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Old 02-05-2018, 08:32 PM   #54
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And you could have seen ten times as much as the typical looper if you had travelled in a car.

When I want to get somewhere in a hurry, I drive my car. If I want to take it slow and easy and smell the roses, I take my trawler.
That's my thought too.

If one is doing coastal/inland boating, a fast boat to escape weather isn't necessary if one pays a bit of attention.

Life is easier avoiding flotsam, jetsam, kayakers, erratic sailboaters, and such at six knots rather than multiples of that speed. ... When I'm on a boat or ship, it's the voyage and not the port/anchorage that's most important.
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Old 02-05-2018, 08:45 PM   #55
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If I were to ever run aground Or hit a submerged object , I'd rather be doing it at 7 knots.

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Old 02-05-2018, 09:10 PM   #56
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Murray.....I love to watch these Grumman Geese load at the resorts. The plane is tipped way to starboard to allow access to the cargo bays. Do these come into Kitimat?
Nope, no sea plane base here at all. Flew in one from Prince Rupert to Haida Gwaii forty years ago...memorable!
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Old 02-05-2018, 09:21 PM   #57
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Yep... Same here.
I also agree with her.
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Old 02-05-2018, 09:50 PM   #58
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Don’t feel alone... I had a nice slow boat picked out, then I had a similar discussion with my wife. And I saw her wisdom

We had two choices. Get a faster boat, which I named “Lisas Way”.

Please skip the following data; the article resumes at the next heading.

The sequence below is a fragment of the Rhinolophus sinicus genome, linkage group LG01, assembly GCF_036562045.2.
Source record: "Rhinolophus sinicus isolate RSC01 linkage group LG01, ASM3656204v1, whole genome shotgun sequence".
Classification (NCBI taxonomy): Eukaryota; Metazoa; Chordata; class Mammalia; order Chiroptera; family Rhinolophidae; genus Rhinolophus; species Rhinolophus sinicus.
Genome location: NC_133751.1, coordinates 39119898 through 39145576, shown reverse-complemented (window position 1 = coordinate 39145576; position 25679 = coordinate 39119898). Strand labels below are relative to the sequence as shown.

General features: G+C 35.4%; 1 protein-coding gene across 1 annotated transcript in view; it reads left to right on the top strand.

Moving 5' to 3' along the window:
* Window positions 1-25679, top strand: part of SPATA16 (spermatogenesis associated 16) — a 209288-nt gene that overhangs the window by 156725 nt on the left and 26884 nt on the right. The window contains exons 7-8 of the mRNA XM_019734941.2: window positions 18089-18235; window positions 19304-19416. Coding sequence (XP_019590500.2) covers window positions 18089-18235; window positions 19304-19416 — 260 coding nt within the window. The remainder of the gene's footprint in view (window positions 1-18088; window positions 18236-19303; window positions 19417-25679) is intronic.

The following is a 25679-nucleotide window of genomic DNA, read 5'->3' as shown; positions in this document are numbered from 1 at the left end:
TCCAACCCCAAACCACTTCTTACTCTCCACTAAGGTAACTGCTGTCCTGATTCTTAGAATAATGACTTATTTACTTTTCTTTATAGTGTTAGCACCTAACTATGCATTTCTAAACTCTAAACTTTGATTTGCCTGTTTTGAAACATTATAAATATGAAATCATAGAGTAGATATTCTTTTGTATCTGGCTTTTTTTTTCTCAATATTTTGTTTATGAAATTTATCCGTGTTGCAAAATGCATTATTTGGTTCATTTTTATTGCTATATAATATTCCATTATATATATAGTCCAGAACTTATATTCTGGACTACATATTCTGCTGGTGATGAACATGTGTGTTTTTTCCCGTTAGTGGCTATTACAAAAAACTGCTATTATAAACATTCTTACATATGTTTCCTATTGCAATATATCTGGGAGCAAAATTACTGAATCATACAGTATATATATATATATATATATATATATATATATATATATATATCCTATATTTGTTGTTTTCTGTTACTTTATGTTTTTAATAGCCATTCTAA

Or get the slow boat I wanted and use my wifes suggested name “Forced Abstinence”

Dont worry, you will learn to love your faster boat

That is a true story, but in all seriousness she was right. the ability to get somewhere, and extend a trip, or outrun weather, or get somehwere without making our dogs suffer, is a very good feature in a boat
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Old 02-05-2018, 10:59 PM   #59
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Nope, no sea plane base here at all. Flew in one from Prince Rupert to Haida Gwaii forty years ago...memorable!
Yes. Thanks for the memories. Weldwood, one of the big forest companies, had one and I used to fly into camp on it.
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Old 02-06-2018, 01:54 AM   #60
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Capability is simply and profoundly the real difference betwixt a large boat that can go at least somewhat fast when required or desired... and one that can only go slow.

A boat that can go fast always has capability to go slow if you want. Boat that can only go slow never has capability to go fast... no matter how hard you want it to.


Boat designed for some speed [i.e. planning or semi displacement hull] when going slow [just under hull speed] gets pretty darn good fuel mileage; when going fast it gets considerably acceptable mileage for time taken to cover a distance.

No doubt... boat designed to go slow [displacement hull] in general gets the best fuel mileage; when trying to use enough hp to go fast... the owner needs much stock and dividend returns in EXON Oil!